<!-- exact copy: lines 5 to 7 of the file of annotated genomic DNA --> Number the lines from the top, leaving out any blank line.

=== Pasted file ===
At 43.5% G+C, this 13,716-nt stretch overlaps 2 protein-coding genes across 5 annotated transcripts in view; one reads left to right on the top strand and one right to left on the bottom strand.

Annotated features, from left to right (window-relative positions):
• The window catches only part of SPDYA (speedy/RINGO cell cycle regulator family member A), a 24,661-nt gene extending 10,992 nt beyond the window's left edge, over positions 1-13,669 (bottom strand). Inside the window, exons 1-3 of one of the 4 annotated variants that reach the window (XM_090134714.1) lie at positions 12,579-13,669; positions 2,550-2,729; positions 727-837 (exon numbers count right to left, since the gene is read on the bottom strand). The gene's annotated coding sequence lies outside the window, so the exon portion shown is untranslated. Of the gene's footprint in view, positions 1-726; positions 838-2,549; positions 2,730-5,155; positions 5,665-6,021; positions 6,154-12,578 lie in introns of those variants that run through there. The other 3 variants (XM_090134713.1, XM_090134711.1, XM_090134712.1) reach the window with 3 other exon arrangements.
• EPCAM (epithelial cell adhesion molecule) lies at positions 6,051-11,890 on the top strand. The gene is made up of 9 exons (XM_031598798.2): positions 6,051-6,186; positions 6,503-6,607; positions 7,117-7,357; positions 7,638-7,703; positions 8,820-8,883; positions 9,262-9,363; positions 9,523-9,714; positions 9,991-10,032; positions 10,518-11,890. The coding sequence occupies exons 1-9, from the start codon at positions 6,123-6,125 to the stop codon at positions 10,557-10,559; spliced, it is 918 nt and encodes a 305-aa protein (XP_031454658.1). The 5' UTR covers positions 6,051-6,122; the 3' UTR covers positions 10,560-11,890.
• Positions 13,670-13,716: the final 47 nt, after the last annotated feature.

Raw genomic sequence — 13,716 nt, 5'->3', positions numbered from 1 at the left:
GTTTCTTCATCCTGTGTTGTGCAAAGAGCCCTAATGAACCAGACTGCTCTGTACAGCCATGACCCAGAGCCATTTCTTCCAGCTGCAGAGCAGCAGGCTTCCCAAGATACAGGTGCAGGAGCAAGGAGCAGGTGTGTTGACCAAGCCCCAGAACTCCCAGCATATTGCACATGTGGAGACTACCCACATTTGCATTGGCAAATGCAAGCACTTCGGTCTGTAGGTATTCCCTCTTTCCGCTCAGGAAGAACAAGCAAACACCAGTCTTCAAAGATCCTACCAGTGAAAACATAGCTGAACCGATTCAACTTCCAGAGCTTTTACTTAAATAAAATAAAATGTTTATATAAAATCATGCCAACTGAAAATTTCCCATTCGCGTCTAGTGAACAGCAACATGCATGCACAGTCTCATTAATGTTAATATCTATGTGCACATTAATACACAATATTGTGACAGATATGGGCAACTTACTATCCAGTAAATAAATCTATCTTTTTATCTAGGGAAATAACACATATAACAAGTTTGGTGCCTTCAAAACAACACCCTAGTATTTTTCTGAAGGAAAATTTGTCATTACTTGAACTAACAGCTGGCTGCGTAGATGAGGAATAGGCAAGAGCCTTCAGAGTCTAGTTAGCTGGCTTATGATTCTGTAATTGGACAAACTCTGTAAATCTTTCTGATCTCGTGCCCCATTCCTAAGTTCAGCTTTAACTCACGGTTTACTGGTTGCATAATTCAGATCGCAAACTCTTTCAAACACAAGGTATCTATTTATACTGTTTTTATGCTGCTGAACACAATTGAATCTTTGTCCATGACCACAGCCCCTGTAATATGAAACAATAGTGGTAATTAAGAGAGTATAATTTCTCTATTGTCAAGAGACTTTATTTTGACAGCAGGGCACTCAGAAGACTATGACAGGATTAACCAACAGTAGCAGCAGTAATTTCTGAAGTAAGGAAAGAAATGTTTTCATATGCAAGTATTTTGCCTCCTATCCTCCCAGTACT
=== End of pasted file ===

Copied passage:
• Positions 13,670-13,716: the final 47 nt, after the last annotated feature.

Raw genomic sequence — 13,716 nt, 5'->3', positions numbered from 1 at the left:
GTTTCTTCATCCTGTGTTGTGCAAAGAGCCCTAATGAACCAGACTGCTCTGTACAGCCATGACCCAGAGCCATTTCTTCCAGCTGCAGAGCAGCAGGCTTCCCAAGATACAGGTGCAGGAGCAAGGAGCAGGTGTGTTGACCAAGCCCCAGAACTCCCAGCATATTGCACATGTGGAGACTACCCACATTTGCATTGGCAAATGCAAGCACTTCGGTCTGTAGGTATTCCCTCTTTCCGCTCAGGAAGAACAAGCAAACACCAGTCTTCAAAGATCCTACCAGTGAAAACATAGCTGAACCGATTCAACTTCCAGAGCTTTTACTTAAATAAAATAAAATGTTTATATAAAATCATGCCAACTGAAAATTTCCCATTCGCGTCTAGTGAACAGCAACATGCATGCACAGTCTCATTAATGTTAATATCTATGTGCACATTAATACACAATATTGTGACAGATATGGGCAACTTACTATCCAGTAAATAAATCTATCTTTTTATCTAGGGAAATAACACATATAACAAGTTTGGTGCCTTCAAAACAACACCCTAGTATTTTTCTGAAGGAAAATTTGTCATTACTTGAACTAACAGCTGGCTGCGTAGATGAGGAATAGGCAAGAGCCTTCAGAGTCTAGTTAGCTGGCTTATGATTCTGTAATTGGACAAACTCTGTAAATCTTTCTGATCTCGTGCCCCATTCCTAAGTTCAGCTTTAACTCACGGTTTACTGGTTGCATAATTCAGATCGCAAACTCTTTCAAACACAAGGTATCTATTTATACTGTTTTTATGCTGCTGAACACAATTGAATCTTTGTCCATGACCACAGCCCCTGTAATATGAAACAATAGTGGTAATTAAGAGAGTATAATTTCTCTATTGTCAAGAGACTTTATTTTGACAGCAGGGCACTCAGAAGACTATGACAGGATTAACCAACAGTAGCAGCAGTAATTTCTGAAGTAAGGAAAGAAATGTTTTCATATGCAAGTATTTTGCCTCCTATCCTCCCAGTACT